How the web works and filter bubbles
In a nutshell:
Search engines can only search the visible surface web (roughly 10% of the total content). Remember to use the databases your library subscribes to which are part of the deep web.
Information has value! Web services (including Google) are ususally only free because you and your data effectively become the product (which can be shared, sold and utilised for different purposes).
Filter bubbles may occur when website algorithms guess what a user would like to see in their search results depending on information gathered about that user, therefore placing them in an ideological bubble.
Find out how search works, what filter bubbles are and why information has value.
This video explains how Internet search works
The World Wide Web is vast and constantly evolving. To search it we use search engines such as Google.
These search engines use automated software called web crawlers or spiders to trawl publicly available websites and index information about them in the search engine’s database ready for our searches.
Search engines can only search the visible surface web which is roughly 10% of the total content. Some content is invisible, blocked or password protected. What can’t be searched is often referred to as the deep web.
To improve your access to information for your research, remember to use the databases your library subscribes to as these are part of the deep web and are not searched by web search engines
When we search online our search results are not just determined by the keywords we use - they are affected by our location, our previous searches, and things we click on. It is a way of personalising our search experience - a web algorithm designed to anticipate the information you’re likely to want. Find out here about Google's personalised search.
This can cause you problems when you are researching. You’re likely to be provided with search results containing information you agree with, sources that reinforce your belief systems, and keep you in your own ‘filter bubble’. You may notice, for example, that your news feed in Facebook is personalised.
With developments in artificial intelligence and smart technology, online search is likely to become even more personalised, responding increasingly to your day to day behaviour as well as your searches.
The act of research should be about exploring all sorts of information, challenging your perspective, and broadening your world view. So be aware of an increasingly personalised and filtered online world. Burst your filter bubbles by thinking about the sources of your online information feeds and by exploring other sources! Visit the Research Skills section.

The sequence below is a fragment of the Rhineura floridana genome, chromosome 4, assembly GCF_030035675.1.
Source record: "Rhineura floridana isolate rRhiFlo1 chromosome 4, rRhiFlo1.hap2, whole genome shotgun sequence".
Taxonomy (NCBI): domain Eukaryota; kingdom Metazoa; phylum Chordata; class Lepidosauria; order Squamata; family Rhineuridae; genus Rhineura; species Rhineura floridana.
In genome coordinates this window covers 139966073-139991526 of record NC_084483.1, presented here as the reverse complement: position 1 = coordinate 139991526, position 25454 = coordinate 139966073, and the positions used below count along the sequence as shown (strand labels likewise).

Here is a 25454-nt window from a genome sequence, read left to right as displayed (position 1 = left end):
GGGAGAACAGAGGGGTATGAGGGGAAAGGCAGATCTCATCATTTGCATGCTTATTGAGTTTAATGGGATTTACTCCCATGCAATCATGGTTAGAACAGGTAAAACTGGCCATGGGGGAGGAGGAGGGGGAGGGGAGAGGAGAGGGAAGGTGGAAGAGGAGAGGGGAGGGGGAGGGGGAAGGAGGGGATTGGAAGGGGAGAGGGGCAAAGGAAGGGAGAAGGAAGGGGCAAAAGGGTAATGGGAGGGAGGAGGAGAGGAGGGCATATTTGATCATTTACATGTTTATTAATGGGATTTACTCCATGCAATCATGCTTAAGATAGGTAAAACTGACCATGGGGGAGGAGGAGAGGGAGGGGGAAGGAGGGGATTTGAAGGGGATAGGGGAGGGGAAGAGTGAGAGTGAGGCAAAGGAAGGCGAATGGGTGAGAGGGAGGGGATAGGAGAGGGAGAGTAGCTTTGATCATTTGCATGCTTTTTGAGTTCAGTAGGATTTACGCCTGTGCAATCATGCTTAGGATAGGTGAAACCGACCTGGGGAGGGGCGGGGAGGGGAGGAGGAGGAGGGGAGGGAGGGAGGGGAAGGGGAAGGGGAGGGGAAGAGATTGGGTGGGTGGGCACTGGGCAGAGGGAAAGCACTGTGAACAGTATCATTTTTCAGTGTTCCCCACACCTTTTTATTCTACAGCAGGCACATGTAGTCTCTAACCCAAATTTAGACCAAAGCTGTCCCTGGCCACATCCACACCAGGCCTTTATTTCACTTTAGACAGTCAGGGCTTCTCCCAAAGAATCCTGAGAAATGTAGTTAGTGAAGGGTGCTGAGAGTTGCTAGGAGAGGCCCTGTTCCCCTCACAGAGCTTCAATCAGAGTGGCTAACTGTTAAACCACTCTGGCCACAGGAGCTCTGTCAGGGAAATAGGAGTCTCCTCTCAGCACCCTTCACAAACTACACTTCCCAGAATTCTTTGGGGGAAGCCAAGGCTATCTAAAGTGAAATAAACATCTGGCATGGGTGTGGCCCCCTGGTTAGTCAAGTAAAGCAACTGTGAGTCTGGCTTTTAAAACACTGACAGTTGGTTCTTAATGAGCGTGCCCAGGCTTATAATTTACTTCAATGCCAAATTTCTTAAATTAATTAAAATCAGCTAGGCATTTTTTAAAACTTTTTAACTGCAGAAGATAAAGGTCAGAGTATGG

The term was coined by Eli Pariser and you can see him talk about in the video. There is also a 30 minute radio programme about Bursting the Social Media Bubble .
Beware online filter bubbles - Eli Pariser
How to Burst your Filter Bubble - BBC
In our daily lives we are used to thinking of information as free and quickly discoverable. We are used to entering our search terms in a box and instantly getting results all for free. But information and data have value attached. Web services are often free because you’re effectively trading your personal data when you engage.
The big online companies can discover what you’re searching for, your political leanings, your movements and your social groupings by gathering and analysing your usage and click stream data. They can predict when you’re likely to purchase something and what it will be. They can direct advertisements and search results personalised to your preferences. Your data is valuable because it can be used by advertisers, political groups and businesses to further their cause. Data is power as it is a means to influence.
The value of data drives personalisation of the web and social media. The more data that is gathered, the more personalisation can be developed and targeted.
Burst your filter bubble tips!
- Read articles and opinions you disagree with
- Fool the algorithms by liking things you disagree with!
- Comment on things you wouldn't normally read